The Duran’s Alex Christoforou and Editor-in-Chief Alexander Mercouris discuss Matteo Salvini’s rise to be the front runner of possible elections that may take place in Italy. Brussels remains fearful and in shock as Salvini, an outspoken eurosceptic, is well positioned to win the next election due to ‘underestimated’ law.
If general elections are delayed, then EU globalists have been warned that Salvini could secure an even bigger win than expected, should elections be held now.
Chief economist and founder of ADA Economics Raffaella Tenconi told Bloomberg Matteo Salvini “will win” the next general election in Italy and warned the Deputy Prime Minister would gather “even more” support if thanks to a bill approved by both parties in Government delayed an early election until next year. Ms Tenconi explained: “Although the Democratic Party and the Five Star Movement (M5S) technically have sufficient MPs to take over, neither of them actually really knows what to do to revive growth.
“So taking over now is a short-term gain for parliamentarians but it’s a very, very high chance of complete devastation in terms of popularity in the media now.
“So Salvini is going to win, it’s only a matter of when.
“He can win now, relatively soon with an early election, or he can win even more in a year from now.
“One thing that I think people completely underestimate is the fact that there is a constitutional reform that the Northern League has accepted together with the Five Star Movement.
“This is one of the things that the Five Star Movement is trying to push for approval.
“This constitutional amendment actually could very easily eventually give a stronger mandate to Salvini.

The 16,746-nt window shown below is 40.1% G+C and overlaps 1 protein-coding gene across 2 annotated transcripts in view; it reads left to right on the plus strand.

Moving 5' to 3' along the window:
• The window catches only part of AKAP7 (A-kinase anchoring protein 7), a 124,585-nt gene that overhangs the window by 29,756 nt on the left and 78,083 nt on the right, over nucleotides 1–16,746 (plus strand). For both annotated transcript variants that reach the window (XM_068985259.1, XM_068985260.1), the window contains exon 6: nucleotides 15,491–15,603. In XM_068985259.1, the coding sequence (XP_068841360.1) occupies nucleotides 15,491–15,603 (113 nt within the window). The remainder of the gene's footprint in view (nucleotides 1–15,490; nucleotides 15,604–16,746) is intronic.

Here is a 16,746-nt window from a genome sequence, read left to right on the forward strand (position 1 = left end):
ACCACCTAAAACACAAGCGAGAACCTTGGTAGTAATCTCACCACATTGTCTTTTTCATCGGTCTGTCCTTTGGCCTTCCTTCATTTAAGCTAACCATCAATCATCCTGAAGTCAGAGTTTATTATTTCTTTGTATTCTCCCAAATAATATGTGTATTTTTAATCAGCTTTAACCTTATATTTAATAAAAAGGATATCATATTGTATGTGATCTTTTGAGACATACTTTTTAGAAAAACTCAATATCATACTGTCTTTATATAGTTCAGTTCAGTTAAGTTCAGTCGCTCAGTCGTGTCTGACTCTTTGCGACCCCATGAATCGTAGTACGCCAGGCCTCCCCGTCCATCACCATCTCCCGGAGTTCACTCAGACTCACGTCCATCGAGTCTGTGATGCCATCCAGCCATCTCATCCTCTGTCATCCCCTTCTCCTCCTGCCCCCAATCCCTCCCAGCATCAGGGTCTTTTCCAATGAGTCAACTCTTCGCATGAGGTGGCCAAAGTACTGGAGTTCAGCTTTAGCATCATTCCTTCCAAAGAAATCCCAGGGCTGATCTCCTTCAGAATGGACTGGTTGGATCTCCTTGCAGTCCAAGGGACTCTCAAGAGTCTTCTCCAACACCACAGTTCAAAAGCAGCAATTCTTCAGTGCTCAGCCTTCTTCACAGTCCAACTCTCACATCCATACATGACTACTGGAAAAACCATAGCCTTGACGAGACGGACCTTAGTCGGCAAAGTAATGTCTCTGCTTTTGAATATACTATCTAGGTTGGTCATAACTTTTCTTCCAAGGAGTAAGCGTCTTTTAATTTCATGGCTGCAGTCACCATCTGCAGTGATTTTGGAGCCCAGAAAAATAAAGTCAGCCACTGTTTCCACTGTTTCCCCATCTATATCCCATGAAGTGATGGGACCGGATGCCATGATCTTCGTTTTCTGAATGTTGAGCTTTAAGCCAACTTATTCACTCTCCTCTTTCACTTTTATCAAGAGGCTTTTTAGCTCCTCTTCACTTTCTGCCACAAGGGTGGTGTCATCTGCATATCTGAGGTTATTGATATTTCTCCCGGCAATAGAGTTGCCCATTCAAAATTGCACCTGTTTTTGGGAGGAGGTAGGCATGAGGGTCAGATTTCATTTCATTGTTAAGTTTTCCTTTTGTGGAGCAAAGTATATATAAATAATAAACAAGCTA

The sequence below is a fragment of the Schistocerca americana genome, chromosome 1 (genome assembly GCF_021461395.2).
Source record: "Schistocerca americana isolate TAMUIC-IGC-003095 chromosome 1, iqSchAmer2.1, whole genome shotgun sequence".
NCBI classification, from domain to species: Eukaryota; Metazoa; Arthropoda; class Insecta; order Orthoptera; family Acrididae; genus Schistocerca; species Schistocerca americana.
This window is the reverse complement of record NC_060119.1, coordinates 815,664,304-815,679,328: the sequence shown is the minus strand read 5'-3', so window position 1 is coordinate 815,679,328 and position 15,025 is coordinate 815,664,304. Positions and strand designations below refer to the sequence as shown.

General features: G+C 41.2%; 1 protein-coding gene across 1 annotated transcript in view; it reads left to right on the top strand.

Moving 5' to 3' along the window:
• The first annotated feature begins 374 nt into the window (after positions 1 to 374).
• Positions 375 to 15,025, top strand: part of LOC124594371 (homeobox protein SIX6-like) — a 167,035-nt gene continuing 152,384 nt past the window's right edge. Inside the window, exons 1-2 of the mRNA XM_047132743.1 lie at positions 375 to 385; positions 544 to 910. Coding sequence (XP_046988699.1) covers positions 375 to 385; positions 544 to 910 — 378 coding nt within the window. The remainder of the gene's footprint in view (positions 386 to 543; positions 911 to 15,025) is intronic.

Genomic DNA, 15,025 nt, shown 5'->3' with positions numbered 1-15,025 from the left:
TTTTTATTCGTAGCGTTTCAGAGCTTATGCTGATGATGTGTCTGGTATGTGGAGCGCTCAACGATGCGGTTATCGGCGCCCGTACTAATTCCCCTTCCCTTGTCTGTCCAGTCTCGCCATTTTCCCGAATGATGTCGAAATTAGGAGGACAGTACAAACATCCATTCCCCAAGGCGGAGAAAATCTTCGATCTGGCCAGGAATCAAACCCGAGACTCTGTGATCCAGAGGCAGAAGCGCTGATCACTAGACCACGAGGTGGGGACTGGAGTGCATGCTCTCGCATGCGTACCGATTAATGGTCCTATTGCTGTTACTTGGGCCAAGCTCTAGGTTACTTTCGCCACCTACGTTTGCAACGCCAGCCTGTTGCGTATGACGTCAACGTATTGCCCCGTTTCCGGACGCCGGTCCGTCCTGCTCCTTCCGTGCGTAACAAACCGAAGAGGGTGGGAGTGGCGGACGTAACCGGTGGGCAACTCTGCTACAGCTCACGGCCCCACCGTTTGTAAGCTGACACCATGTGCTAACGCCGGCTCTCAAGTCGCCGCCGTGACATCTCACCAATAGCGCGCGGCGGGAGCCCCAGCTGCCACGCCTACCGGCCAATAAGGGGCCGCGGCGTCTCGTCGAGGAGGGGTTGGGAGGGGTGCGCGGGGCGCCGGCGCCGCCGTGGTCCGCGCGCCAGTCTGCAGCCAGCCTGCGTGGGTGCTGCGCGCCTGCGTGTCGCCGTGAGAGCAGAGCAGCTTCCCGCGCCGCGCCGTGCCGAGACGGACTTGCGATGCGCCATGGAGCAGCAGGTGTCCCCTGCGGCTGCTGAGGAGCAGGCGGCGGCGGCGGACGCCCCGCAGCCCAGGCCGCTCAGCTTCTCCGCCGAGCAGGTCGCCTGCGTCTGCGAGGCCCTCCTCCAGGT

“So it’s not even obvious why M5S is insisting on getting this bill approved and avoid an election.
“Because, quite frankly, they have nothing to gain from it.”
The Lega leader said last week his coalition with the anti-establishment Five Star Movement had broken down and demanded early elections.
But M5S leader Luigi Di Maio said Mr Salvini “betrayed Italians” by pulling the plug on the government.
Mr Di Maio said in a Facebook post: “We are ready to head back to the polls, the League mocked Italians”.
Mr Salvini tabled a motion for a no confidence vote against Prime Minister Giuseppe Conte last week to be debated in the Senate.
A Senate panel failed to reach an agreement over a timetable for the debate.
Politicians from all the parties in parliament left the meeting still arguing over when the League’s no-confidence motion should be heard.
They said Prime Minister Giuseppe Conte would address the Senate around August 20.
But this was opposed by the ruling right-wing Lega, along with Silvio Berlusconi’s Forza Italia and far-right party Brothers of Italy.
Now Senate Speaker Maria Elisabetta Alberti Casellati said a vote in the Senate will have to take place on Tuesday to confirm the date.
An Italian election could trigger disaster for the European Union after a shock Ipsos survey revealed if a new vote was held, right-wing parties – Lega, the far-right of Brothers of Italy and Silvio Berlusconi’s Forza Italia would take 50.6 percent of the vote.